Step 1: Apply for Interconnection

Once you have the engineered plans and have completed the requisite electric utility applications and forms, you can apply for interconnection with your utility company. Interconnection and approval allow you to connect your solar energy system to the existing electricity grid.

After you or your solar provider submit the application, the utility company will review the component spec sheets and the wiring diagram to ensure that the design meets all safety requirements.

Typically, the electric utility company will confirm that the specs of your plan adhere to IEEE 1547 grid codes and applicable equipment requirements, paying specific attention to the system size and offset thresholds set for solar net metering. Since this review varies by utility, you should work with an established solar installer like Palmetto that can navigate those variances effectively.

The essential design specification they look for include:

  • The location of your utility meter
  • The proposed photovoltaic or PV array, including the layout of your roof and any obstacles
  • The number of solar panels and inverters used in your project, including the manufacturer and installation process
  • The capacity rating for your proposed power inverter and photovoltaic panels

Step 2: Complete Application Forms for Your Local AHJ

Authority Having Jurisdictions or AHJs include any person, organization, or office that monitors all manner of solar panel installation to confirm everything is up to code and adheres to various regulations. In most cases, this will be your local building department, though there may be additional AHJs depending on your location.

The application forms are typically 10-15 pages long, and include the following:

  • Solar panel wiring diagrams
  • Fire safety rating
  • Site map
  • Labels and placard placement map for PV systems
  • Certifications for the panels and the mounting hardware

It can be very time-consuming to compile all required materials, which is why it’s often easier to just rely upon the experience and knowledge of your solar provider or solar panel installer to take care of the permitting details for you.

Step 3: Apply for Building Permits

The required permits will vary by location and may include a building permit for solar panel installation, an electrical permit, and/or a PV or solar permit. Your local AHJs will review your application to ensure the project design complies with local building codes and safety requirements.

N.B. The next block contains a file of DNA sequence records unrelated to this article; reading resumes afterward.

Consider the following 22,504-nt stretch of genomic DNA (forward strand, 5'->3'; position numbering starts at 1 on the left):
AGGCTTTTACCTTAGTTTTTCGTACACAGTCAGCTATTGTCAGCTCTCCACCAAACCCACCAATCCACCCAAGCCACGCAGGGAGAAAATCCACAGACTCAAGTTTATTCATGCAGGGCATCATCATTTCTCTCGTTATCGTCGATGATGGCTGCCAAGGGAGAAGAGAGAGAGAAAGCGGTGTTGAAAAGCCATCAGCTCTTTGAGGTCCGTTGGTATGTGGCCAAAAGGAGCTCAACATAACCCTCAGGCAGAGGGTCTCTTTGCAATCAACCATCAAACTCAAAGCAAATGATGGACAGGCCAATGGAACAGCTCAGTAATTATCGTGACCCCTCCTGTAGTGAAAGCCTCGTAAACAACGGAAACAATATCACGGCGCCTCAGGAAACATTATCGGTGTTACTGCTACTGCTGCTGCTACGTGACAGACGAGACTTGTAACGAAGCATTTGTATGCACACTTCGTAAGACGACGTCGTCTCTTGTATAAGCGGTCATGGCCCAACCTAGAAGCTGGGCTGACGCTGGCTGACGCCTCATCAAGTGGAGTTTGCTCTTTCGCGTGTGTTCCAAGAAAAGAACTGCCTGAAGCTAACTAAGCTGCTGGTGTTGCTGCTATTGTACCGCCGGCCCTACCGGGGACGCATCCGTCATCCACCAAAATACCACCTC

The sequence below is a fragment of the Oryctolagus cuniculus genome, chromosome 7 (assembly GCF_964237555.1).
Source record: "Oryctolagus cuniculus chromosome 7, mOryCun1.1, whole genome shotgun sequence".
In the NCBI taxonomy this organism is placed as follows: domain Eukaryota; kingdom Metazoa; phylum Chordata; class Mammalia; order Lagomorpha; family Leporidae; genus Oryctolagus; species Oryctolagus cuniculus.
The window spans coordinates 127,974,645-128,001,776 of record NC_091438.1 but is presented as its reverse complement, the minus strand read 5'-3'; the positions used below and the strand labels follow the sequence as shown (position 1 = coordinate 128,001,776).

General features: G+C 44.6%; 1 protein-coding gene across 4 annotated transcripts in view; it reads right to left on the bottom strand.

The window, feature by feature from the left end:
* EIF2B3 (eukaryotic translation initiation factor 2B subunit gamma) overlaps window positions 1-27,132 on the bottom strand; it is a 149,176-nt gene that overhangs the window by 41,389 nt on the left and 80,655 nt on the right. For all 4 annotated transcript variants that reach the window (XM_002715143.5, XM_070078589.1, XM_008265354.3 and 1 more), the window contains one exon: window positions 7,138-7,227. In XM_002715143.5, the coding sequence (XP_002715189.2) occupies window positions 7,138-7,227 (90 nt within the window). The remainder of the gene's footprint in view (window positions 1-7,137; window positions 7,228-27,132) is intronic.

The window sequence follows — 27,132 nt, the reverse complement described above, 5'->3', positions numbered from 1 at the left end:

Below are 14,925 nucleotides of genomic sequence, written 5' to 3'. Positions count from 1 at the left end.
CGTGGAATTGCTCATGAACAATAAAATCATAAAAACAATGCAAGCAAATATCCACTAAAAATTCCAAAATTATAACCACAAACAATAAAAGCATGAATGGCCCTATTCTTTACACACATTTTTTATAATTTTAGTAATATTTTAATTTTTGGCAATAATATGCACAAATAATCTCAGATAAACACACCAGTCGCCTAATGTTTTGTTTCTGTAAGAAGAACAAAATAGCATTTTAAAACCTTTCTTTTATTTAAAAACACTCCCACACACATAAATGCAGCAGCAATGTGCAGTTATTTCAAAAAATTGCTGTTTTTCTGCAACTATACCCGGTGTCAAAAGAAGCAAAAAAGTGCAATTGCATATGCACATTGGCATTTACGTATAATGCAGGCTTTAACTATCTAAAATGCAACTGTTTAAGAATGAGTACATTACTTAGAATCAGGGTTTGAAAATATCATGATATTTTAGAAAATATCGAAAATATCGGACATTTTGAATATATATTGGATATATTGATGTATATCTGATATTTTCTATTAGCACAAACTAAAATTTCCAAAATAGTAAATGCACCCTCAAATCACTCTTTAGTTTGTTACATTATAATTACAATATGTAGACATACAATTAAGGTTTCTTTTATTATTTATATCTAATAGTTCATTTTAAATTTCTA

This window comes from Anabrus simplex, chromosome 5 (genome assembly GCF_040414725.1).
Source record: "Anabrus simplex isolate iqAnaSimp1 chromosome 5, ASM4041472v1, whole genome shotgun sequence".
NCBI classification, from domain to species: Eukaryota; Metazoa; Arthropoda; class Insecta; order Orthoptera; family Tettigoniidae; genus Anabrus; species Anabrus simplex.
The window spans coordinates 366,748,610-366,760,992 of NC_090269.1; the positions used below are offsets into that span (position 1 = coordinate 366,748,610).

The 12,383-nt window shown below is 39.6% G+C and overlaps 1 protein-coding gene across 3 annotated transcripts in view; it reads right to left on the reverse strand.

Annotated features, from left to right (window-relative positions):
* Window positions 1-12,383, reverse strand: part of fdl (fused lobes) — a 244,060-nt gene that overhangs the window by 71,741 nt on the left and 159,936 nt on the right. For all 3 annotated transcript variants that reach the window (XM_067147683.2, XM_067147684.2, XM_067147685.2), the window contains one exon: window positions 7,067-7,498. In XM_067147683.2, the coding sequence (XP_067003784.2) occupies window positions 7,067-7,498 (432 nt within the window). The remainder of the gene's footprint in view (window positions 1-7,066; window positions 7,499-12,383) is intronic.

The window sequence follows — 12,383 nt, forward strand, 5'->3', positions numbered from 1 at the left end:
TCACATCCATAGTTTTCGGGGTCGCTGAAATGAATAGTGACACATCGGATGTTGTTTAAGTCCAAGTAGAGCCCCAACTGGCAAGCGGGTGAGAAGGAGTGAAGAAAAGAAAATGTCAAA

For example, the building department will confirm that your roof can handle the extra weight of the solar energy system. While most newer homes have roofs strong enough to handle the additional weight, older homes may have dated or damaged roofs that cannot safely support a solar array. In some cases, your home may require additional work, such as a re-roof or an electrical upgrade, before you can secure permits and proceed with solar panel installation.

It takes time to process your building permit, and a rejected permit application may increase the timeline to installation. It can also increase your potential costs if the local building official determines that the home needs a reroof or electrical upgrade to support the solar panels.

Step 4: Secure Approvals

After submitting your applications for permits, the Authority Having Jurisdictions and the utility company will review your applications and provide an approval or rejection. If they find any issues that require adjusting, they will decline the application and provide you with feedback to help you make the necessary revisions and re-submit for approval.

Once permits have been granted and the interconnection application approved, your solar company can begin the installation process.

Step 5: Schedule the Inspection

After installation but before you can switch on your solar power system, you need to schedule a final inspection. Inspections are required to ensure that your solar energy system was installed consistent with product specs and all applicable electrical, building, and fire codes and regulations in your area. While some jurisdictions may call for an inspection during the installation, all jurisdictions require a final inspection before you power on your savings.

Step 6: Apply for Permission to Operate or PTO

Once the building inspector approves your system, you can apply for “Permission to Operate” (PTO) with your utility company. In most cases, a utility technician may visit your home to ensure that your solar energy system meets electrical safety and metering guidelines. They can also install a new bi-directional energy meter capable of tracking both the energy you consume and the energy you produce, so the electric utility can credit your account accordingly.

As you can see, these processes vary greatly across jurisdictions and territories. While some have been reformed and improved to be more efficient, many still take longer than you might expect, which can delay the installation of your solar panels. However, it's essential to note that thorough and proper permitting is necessary to guarantee that your solar power system is installed and operates as it should for years to come.

See how much you can save by going solar with Palmetto

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Reasons Local Solar Permitting Increases Installation Costs

The local solar permitting process can quickly increase the soft costs of the rooftop solar installation process. (Soft costs are any non-hardware-related costs associated with going solar, such as permitting, marketing, and financing.) Part of the reason is that there are a lot of AHJs to keep track of, and each can have its own process, requirements, and timelines. For example, Palmetto is licensed with thousands of AHJs all across the country.

While it’s an important step to ensure the safety and longevity of your solar power system, it’s helpful to understand the impact this has on your total cost of going solar.

Research and Engineering Costs